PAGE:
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Institute for Health and Social Policy

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As the White House convenes to discuss troubling and unsolved trends in school discipline practices, we are revisiting prior research of public school suspensions of minority students and students with disabilities in Baltimore and Maryland, and what districts can do to help address disproportionality.

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As school districts continue to implement the Common Core education standards to promote student outcomes, this document highlights opportunities to ensure fair discipline practices in order to reduce the gaps in achievement experienced across many demographic groups. Researchers have found strong evidence that out-of-school suspensions and expulsions lead to lowered attendance, depressed student achievement and, in turn, increased dropout rates. Research also demonstrates that certain student populations - particularly minorities and those with disabilities - are suspended more frequently than others. Data released by the Maryland Department of Education and depicted in the enclosed charts reveal that disparities related to school discipline exist in every school district in the state.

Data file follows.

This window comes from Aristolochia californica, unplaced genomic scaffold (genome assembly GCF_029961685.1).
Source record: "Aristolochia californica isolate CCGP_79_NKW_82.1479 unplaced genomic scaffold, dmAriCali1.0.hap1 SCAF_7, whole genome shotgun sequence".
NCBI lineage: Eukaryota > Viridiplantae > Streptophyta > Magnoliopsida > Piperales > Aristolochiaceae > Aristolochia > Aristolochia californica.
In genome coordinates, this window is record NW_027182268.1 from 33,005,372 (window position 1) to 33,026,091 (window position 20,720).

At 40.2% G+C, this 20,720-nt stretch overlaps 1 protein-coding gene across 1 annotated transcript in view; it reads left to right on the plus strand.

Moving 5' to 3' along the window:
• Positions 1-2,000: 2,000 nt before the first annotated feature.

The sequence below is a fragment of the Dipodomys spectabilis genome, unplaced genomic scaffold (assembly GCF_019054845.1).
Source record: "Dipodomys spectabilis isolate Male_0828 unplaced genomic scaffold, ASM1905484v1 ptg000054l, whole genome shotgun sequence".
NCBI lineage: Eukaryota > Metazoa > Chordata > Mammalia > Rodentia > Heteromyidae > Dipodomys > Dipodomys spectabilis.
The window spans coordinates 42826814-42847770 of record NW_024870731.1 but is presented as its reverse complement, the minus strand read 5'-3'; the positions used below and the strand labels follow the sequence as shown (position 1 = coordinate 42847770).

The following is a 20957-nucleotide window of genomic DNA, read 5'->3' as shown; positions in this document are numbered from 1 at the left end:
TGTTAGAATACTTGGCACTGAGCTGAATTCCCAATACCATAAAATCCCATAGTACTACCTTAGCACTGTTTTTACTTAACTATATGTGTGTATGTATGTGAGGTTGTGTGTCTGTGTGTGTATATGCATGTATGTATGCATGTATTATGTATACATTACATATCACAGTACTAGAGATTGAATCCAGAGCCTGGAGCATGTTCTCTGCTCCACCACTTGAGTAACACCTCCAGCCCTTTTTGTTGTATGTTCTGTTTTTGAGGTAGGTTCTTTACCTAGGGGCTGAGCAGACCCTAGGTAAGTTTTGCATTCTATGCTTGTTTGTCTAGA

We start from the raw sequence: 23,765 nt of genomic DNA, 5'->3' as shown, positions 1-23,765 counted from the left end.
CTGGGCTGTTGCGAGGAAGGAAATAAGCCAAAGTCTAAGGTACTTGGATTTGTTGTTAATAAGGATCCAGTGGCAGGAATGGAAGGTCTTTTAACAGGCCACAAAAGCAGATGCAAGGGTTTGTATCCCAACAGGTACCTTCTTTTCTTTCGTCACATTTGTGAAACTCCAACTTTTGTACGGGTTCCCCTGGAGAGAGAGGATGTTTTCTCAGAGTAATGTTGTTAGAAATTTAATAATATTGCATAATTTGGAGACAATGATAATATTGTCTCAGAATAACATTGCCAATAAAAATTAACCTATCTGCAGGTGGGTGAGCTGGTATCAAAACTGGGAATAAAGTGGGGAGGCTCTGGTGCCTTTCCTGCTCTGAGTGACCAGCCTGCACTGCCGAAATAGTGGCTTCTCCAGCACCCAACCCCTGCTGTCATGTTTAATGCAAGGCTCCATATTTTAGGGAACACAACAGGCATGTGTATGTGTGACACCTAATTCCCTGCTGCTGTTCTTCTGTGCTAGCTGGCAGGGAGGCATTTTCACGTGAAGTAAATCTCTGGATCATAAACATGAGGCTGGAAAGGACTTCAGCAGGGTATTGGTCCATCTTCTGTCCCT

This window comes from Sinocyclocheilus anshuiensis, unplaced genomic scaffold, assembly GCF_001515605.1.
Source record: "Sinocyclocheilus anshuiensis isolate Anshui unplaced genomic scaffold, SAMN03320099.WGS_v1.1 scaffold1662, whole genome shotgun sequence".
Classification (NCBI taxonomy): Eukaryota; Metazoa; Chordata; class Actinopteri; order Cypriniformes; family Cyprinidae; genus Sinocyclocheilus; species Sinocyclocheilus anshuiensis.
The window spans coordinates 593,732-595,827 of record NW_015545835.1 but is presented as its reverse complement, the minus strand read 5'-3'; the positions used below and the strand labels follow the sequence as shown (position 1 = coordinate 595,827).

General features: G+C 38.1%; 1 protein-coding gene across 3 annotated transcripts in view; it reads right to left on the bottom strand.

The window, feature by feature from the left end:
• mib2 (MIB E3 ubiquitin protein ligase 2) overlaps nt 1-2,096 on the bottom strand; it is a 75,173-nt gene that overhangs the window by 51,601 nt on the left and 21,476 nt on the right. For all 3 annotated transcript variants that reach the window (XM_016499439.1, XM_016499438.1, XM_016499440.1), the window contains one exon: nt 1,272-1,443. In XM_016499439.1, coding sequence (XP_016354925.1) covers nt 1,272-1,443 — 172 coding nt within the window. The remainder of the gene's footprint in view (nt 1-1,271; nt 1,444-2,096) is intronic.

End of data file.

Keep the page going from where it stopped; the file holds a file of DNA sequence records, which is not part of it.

The Code of Maryland Regulations now requires local school districts to monitor their use of school discipline practices. Schools that have successfully narrowed these disparate rates removed out-of-school suspensions for the following classroom offenses: disrespect, insubordination and classroom disruption.

We appreciate that many school districts and education providers have taken steps to address this issue, such as those described above; therefore, the enclosed information is intended to ensure the awareness of the public and the continued commitment of policy institutions.

To read the entire document, please click here

 

Keara Castaldo, MPP '15 - kcastaldo@jhu.edu

Seema Choksy, MPP '15 - schoksy1@jhu.edu

Dara Goldberg, MPP '14 - dara.l.goldberg@gmail.com

While many consider a minimum wage increase as a means to ensure economic equality and alleviate poverty, the evidence supporting this claim does not add up. Instead, policymakers should look to the Earned Income Tax Credit as a more effective approach to assist those in need.